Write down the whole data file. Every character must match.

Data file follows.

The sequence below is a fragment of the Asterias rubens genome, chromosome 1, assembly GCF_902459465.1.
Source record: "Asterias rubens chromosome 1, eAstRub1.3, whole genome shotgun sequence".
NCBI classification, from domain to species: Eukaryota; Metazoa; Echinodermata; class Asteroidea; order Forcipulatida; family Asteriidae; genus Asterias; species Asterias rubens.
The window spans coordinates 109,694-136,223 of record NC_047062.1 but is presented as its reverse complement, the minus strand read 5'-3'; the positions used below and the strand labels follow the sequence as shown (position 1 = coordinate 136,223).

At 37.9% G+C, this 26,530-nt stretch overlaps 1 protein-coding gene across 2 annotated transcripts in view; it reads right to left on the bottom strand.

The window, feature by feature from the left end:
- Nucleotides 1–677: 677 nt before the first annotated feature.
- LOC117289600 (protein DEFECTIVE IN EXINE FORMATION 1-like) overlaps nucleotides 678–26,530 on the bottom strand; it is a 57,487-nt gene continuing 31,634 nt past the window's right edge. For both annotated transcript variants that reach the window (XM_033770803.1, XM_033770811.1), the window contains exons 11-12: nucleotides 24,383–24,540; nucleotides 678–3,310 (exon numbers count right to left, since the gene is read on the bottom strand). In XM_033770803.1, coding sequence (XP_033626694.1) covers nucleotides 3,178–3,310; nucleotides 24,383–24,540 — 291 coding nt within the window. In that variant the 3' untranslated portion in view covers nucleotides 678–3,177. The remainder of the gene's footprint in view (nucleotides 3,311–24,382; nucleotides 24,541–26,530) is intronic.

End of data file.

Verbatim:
The sequence below is a fragment of the Asterias rubens genome, chromosome 1, assembly GCF_902459465.1.
Source record: "Asterias rubens chromosome 1, eAstRub1.3, whole genome shotgun sequence".
NCBI classification, from domain to species: Eukaryota; Metazoa; Echinodermata; class Asteroidea; order Forcipulatida; family Asteriidae; genus Asterias; species Asterias rubens.
The window spans coordinates 109,694-136,223 of record NC_047062.1 but is presented as its reverse complement, the minus strand read 5'-3'; the positions used below and the strand labels follow the sequence as shown (position 1 = coordinate 136,223).

At 37.9% G+C, this 26,530-nt stretch overlaps 1 protein-coding gene across 2 annotated transcripts in view; it reads right to left on the bottom strand.

The window, feature by feature from the left end:
- Nucleotides 1–677: 677 nt before the first annotated feature.
- LOC117289600 (protein DEFECTIVE IN EXINE FORMATION 1-like) overlaps nucleotides 678–26,530 on the bottom strand; it is a 57,487-nt gene continuing 31,634 nt past the window's right edge. For both annotated transcript variants that reach the window (XM_033770803.1, XM_033770811.1), the window contains exons 11-12: nucleotides 24,383–24,540; nucleotides 678–3,310 (exon numbers count right to left, since the gene is read on the bottom strand). In XM_033770803.1, coding sequence (XP_033626694.1) covers nucleotides 3,178–3,310; nucleotides 24,383–24,540 — 291 coding nt within the window. In that variant the 3' untranslated portion in view covers nucleotides 678–3,177. The remainder of the gene's footprint in view (nucleotides 3,311–24,382; nucleotides 24,541–26,530) is intronic.